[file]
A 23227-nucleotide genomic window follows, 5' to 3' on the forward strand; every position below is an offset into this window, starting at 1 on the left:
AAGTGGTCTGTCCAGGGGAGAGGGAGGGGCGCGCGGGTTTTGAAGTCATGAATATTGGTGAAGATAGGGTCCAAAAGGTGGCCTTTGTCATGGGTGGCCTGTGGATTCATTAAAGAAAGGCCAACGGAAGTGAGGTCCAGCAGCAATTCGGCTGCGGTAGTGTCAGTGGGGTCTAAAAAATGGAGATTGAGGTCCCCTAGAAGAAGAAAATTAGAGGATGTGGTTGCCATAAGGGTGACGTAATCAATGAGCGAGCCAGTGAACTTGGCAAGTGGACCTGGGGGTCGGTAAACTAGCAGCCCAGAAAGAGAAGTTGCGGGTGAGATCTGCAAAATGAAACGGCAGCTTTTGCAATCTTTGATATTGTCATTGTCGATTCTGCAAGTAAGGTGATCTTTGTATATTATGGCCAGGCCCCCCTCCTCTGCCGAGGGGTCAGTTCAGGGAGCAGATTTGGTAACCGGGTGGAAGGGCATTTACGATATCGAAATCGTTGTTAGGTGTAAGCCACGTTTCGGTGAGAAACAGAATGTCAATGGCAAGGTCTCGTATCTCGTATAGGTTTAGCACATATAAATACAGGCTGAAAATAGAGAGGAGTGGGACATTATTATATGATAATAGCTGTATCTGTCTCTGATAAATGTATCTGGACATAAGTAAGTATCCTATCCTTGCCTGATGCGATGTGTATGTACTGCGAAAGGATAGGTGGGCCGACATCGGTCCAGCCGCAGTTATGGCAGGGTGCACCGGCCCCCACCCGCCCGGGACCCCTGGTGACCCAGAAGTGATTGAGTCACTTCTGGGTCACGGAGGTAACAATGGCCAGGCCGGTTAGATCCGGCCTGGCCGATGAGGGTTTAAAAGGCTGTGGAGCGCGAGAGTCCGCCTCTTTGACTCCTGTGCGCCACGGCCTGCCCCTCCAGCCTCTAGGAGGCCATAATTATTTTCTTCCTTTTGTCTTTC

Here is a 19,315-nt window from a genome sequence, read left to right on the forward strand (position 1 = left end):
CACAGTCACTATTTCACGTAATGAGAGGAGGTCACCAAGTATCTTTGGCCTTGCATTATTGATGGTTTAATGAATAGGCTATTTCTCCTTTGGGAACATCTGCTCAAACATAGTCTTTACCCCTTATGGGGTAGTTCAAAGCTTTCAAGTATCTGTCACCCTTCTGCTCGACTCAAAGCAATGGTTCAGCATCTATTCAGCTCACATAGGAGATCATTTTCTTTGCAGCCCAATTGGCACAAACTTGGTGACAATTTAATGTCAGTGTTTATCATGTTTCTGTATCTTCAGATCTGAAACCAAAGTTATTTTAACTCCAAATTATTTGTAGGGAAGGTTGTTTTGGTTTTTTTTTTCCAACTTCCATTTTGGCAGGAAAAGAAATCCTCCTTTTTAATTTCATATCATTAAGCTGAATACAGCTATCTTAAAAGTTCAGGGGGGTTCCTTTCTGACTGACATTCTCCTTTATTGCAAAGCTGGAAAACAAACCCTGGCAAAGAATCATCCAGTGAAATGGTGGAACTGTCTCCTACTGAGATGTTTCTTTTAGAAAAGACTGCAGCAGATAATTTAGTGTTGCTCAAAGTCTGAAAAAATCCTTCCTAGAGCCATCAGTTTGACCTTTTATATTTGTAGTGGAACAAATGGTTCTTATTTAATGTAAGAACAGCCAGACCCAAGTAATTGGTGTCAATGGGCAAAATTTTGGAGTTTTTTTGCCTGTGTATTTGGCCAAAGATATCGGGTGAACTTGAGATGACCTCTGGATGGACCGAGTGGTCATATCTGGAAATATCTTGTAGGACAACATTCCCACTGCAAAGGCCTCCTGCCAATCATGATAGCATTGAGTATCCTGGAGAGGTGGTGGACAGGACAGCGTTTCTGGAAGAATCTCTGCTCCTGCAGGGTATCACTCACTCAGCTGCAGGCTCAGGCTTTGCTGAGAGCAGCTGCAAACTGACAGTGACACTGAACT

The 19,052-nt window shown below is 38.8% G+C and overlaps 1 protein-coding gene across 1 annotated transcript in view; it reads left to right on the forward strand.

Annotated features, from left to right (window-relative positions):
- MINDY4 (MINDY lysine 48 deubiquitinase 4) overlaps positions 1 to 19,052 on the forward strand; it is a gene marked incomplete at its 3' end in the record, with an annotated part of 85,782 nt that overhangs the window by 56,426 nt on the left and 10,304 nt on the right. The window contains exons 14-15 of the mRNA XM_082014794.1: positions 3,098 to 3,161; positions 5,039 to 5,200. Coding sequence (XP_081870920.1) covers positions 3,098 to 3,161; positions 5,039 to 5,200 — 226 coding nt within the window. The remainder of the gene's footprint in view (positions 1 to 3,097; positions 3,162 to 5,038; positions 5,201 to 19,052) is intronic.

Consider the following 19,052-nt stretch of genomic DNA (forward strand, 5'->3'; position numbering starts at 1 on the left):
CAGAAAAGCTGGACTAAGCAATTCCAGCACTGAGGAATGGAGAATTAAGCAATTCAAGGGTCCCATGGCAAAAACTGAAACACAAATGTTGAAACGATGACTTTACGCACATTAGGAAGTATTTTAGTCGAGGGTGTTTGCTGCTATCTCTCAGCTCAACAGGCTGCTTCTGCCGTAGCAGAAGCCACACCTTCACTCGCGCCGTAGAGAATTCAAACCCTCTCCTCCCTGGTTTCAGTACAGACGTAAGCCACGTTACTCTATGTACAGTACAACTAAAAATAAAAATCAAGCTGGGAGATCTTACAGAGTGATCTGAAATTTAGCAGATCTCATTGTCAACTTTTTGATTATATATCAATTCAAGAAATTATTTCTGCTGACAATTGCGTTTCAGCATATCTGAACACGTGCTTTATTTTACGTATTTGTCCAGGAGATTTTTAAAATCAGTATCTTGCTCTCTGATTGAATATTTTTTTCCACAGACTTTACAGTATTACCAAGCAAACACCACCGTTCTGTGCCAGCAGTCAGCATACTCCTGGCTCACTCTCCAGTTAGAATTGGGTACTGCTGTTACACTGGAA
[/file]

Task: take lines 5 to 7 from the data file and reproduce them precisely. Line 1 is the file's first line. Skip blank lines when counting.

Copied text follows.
The 19,052-nt window shown below is 38.8% G+C and overlaps 1 protein-coding gene across 1 annotated transcript in view; it reads left to right on the forward strand.

Annotated features, from left to right (window-relative positions):
- MINDY4 (MINDY lysine 48 deubiquitinase 4) overlaps positions 1 to 19,052 on the forward strand; it is a gene marked incomplete at its 3' end in the record, with an annotated part of 85,782 nt that overhangs the window by 56,426 nt on the left and 10,304 nt on the right. The window contains exons 14-15 of the mRNA XM_082014794.1: positions 3,098 to 3,161; positions 5,039 to 5,200. Coding sequence (XP_081870920.1) covers positions 3,098 to 3,161; positions 5,039 to 5,200 — 226 coding nt within the window. The remainder of the gene's footprint in view (positions 1 to 3,097; positions 3,162 to 5,038; positions 5,201 to 19,052) is intronic.